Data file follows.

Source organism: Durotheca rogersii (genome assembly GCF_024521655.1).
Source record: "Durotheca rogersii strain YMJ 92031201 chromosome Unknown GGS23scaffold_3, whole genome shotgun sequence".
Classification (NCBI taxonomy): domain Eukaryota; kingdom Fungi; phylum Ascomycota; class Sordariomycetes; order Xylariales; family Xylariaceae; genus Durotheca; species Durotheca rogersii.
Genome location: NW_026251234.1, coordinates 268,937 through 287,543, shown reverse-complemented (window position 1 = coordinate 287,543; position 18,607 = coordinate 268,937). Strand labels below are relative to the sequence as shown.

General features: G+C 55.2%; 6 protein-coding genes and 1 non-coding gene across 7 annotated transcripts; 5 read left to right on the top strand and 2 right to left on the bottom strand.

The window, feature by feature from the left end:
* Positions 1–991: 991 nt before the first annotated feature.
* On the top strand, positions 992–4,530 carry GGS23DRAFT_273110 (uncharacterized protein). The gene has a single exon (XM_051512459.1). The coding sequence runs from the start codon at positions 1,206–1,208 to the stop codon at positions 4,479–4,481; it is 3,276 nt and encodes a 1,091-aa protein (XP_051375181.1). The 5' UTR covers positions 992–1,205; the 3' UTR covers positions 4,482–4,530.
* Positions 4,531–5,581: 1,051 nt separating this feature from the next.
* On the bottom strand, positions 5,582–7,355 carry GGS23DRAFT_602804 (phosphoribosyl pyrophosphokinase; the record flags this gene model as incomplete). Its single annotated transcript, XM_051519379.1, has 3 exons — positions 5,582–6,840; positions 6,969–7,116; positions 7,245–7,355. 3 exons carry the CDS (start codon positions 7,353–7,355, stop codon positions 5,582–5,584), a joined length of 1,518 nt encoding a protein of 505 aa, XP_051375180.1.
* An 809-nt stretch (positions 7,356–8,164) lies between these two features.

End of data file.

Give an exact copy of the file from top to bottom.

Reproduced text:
Source organism: Durotheca rogersii (genome assembly GCF_024521655.1).
Source record: "Durotheca rogersii strain YMJ 92031201 chromosome Unknown GGS23scaffold_3, whole genome shotgun sequence".
Classification (NCBI taxonomy): domain Eukaryota; kingdom Fungi; phylum Ascomycota; class Sordariomycetes; order Xylariales; family Xylariaceae; genus Durotheca; species Durotheca rogersii.
Genome location: NW_026251234.1, coordinates 268,937 through 287,543, shown reverse-complemented (window position 1 = coordinate 287,543; position 18,607 = coordinate 268,937). Strand labels below are relative to the sequence as shown.

General features: G+C 55.2%; 6 protein-coding genes and 1 non-coding gene across 7 annotated transcripts; 5 read left to right on the top strand and 2 right to left on the bottom strand.

The window, feature by feature from the left end:
* Positions 1–991: 991 nt before the first annotated feature.
* On the top strand, positions 992–4,530 carry GGS23DRAFT_273110 (uncharacterized protein). The gene has a single exon (XM_051512459.1). The coding sequence runs from the start codon at positions 1,206–1,208 to the stop codon at positions 4,479–4,481; it is 3,276 nt and encodes a 1,091-aa protein (XP_051375181.1). The 5' UTR covers positions 992–1,205; the 3' UTR covers positions 4,482–4,530.
* Positions 4,531–5,581: 1,051 nt separating this feature from the next.
* On the bottom strand, positions 5,582–7,355 carry GGS23DRAFT_602804 (phosphoribosyl pyrophosphokinase; the record flags this gene model as incomplete). Its single annotated transcript, XM_051519379.1, has 3 exons — positions 5,582–6,840; positions 6,969–7,116; positions 7,245–7,355. 3 exons carry the CDS (start codon positions 7,353–7,355, stop codon positions 5,582–5,584), a joined length of 1,518 nt encoding a protein of 505 aa, XP_051375180.1.
* An 809-nt stretch (positions 7,356–8,164) lies between these two features.